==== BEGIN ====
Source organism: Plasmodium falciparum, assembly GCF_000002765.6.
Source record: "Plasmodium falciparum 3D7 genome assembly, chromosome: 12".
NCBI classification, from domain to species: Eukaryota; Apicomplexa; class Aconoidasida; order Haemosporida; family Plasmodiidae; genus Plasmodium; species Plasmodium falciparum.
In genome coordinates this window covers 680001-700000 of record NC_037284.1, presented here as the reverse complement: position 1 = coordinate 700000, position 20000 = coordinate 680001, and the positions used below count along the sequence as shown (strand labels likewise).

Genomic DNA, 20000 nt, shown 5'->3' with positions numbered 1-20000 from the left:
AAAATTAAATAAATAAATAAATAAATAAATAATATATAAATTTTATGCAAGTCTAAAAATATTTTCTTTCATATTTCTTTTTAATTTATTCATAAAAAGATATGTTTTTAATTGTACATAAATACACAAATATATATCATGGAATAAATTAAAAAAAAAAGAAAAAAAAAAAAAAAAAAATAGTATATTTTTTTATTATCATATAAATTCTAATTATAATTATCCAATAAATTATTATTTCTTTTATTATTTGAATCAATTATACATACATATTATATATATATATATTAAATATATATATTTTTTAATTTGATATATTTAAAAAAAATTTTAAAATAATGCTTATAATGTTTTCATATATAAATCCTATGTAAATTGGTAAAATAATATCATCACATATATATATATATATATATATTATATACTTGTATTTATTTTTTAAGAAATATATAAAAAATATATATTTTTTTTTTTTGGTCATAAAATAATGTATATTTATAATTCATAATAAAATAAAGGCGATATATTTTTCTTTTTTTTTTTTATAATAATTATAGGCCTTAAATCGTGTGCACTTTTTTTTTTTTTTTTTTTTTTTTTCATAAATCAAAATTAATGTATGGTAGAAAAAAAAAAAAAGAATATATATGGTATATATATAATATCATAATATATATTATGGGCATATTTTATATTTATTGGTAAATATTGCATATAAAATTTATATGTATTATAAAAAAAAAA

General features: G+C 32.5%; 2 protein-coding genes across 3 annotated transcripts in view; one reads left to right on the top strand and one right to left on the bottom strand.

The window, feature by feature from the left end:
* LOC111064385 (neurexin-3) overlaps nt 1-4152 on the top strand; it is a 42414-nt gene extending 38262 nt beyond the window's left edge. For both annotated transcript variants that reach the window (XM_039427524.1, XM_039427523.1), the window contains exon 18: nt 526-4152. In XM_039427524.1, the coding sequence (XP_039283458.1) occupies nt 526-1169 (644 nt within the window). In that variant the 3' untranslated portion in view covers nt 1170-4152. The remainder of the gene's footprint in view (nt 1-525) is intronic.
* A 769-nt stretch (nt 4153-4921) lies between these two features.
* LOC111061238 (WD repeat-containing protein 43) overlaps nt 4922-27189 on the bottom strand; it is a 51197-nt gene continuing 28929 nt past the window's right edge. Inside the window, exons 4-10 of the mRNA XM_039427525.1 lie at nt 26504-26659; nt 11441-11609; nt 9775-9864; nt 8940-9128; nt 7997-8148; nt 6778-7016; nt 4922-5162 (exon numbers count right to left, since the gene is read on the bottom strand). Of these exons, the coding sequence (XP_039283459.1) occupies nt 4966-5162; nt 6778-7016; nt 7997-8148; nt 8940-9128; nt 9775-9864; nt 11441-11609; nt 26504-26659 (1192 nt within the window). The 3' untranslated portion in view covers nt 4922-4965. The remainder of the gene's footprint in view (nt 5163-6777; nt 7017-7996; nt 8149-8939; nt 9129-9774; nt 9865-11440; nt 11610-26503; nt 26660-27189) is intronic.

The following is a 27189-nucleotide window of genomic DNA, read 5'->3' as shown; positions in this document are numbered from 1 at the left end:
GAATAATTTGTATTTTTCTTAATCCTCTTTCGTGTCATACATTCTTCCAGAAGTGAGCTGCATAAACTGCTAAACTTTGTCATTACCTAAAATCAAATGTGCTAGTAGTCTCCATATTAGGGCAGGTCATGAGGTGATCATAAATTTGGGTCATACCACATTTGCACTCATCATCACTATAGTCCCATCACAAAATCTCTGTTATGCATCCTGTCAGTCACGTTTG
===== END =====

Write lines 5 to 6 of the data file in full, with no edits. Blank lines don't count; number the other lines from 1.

Genomic DNA, 20000 nt, shown 5'->3' with positions numbered 1-20000 from the left:
AAAATTAAATAAATAAATAAATAAATAAATAATATATAAATTTTATGCAAGTCTAAAAATATTTTCTTTCATATTTCTTTTTAATTTATTCATAAAAAGATATGTTTTTAATTGTACATAAATACACAAATATATATCATGGAATAAATTAAAAAAAAAAGAAAAAAAAAAAAAAAAAAATAGTATATTTTTTTATTATCATATAAATTCTAATTATAATTATCCAATAAATTATTATTTCTTTTATTATTTGAATCAATTATACATACATATTATATATATATATATTAAATATATATATTTTTTAATTTGATATATTTAAAAAAAATTTTAAAATAATGCTTATAATGTTTTCATATATAAATCCTATGTAAATTGGTAAAATAATATCATCACATATATATATATATATATATATTATATACTTGTATTTATTTTTTAAGAAATATATAAAAAATATATATTTTTTTTTTTTGGTCATAAAATAATGTATATTTATAATTCATAATAAAATAAAGGCGATATATTTTTCTTTTTTTTTTTTATAATAATTATAGGCCTTAAATCGTGTGCACTTTTTTTTTTTTTTTTTTTTTTTTTCATAAATCAAAATTAATGTATGGTAGAAAAAAAAAAAAAGAATATATATGGTATATATATAATATCATAATATATATTATGGGCATATTTTATATTTATTGGTAAATATTGCATATAAAATTTATATGTATTATAAAAAAAAAA